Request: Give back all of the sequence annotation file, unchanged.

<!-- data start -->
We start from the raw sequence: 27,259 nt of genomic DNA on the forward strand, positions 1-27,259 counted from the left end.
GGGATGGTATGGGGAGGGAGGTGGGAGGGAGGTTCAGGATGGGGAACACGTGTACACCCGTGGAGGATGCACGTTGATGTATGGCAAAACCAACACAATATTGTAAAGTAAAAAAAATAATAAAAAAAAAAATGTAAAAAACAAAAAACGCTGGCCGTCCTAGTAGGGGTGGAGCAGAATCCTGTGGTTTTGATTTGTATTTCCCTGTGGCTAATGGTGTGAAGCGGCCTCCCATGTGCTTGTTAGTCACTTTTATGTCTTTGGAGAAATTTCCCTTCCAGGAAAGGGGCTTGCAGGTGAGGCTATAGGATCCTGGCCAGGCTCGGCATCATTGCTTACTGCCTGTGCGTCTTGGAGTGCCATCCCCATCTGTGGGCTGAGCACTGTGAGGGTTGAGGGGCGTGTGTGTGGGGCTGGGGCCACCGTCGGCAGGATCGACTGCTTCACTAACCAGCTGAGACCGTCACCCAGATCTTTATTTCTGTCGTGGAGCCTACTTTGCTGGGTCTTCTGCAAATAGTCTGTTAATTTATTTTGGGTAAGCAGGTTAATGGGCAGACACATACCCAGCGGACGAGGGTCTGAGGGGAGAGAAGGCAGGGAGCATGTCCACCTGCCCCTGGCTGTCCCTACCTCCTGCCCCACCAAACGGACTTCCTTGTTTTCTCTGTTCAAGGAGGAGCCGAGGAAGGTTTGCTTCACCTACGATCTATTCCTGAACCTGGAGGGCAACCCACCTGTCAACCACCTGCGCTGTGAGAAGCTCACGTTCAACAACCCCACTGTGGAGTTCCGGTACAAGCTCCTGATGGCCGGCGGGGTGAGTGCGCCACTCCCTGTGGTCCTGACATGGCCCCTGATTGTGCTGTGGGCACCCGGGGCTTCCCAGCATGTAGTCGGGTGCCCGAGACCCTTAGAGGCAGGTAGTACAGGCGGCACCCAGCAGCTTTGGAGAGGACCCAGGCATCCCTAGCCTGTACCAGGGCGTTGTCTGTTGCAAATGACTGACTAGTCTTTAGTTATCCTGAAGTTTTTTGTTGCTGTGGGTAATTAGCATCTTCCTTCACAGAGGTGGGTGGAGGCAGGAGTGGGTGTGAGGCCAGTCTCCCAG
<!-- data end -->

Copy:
We start from the raw sequence: 27,259 nt of genomic DNA on the forward strand, positions 1-27,259 counted from the left end.
GGGATGGTATGGGGAGGGAGGTGGGAGGGAGGTTCAGGATGGGGAACACGTGTACACCCGTGGAGGATGCACGTTGATGTATGGCAAAACCAACACAATATTGTAAAGTAAAAAAAATAATAAAAAAAAAAATGTAAAAAACAAAAAACGCTGGCCGTCCTAGTAGGGGTGGAGCAGAATCCTGTGGTTTTGATTTGTATTTCCCTGTGGCTAATGGTGTGAAGCGGCCTCCCATGTGCTTGTTAGTCACTTTTATGTCTTTGGAGAAATTTCCCTTCCAGGAAAGGGGCTTGCAGGTGAGGCTATAGGATCCTGGCCAGGCTCGGCATCATTGCTTACTGCCTGTGCGTCTTGGAGTGCCATCCCCATCTGTGGGCTGAGCACTGTGAGGGTTGAGGGGCGTGTGTGTGGGGCTGGGGCCACCGTCGGCAGGATCGACTGCTTCACTAACCAGCTGAGACCGTCACCCAGATCTTTATTTCTGTCGTGGAGCCTACTTTGCTGGGTCTTCTGCAAATAGTCTGTTAATTTATTTTGGGTAAGCAGGTTAATGGGCAGACACATACCCAGCGGACGAGGGTCTGAGGGGAGAGAAGGCAGGGAGCATGTCCACCTGCCCCTGGCTGTCCCTACCTCCTGCCCCACCAAACGGACTTCCTTGTTTTCTCTGTTCAAGGAGGAGCCGAGGAAGGTTTGCTTCACCTACGATCTATTCCTGAACCTGGAGGGCAACCCACCTGTCAACCACCTGCGCTGTGAGAAGCTCACGTTCAACAACCCCACTGTGGAGTTCCGGTACAAGCTCCTGATGGCCGGCGGGGTGAGTGCGCCACTCCCTGTGGTCCTGACATGGCCCCTGATTGTGCTGTGGGCACCCGGGGCTTCCCAGCATGTAGTCGGGTGCCCGAGACCCTTAGAGGCAGGTAGTACAGGCGGCACCCAGCAGCTTTGGAGAGGACCCAGGCATCCCTAGCCTGTACCAGGGCGTTGTCTGTTGCAAATGACTGACTAGTCTTTAGTTATCCTGAAGTTTTTTGTTGCTGTGGGTAATTAGCATCTTCCTTCACAGAGGTGGGTGGAGGCAGGAGTGGGTGTGAGGCCAGTCTCCCAG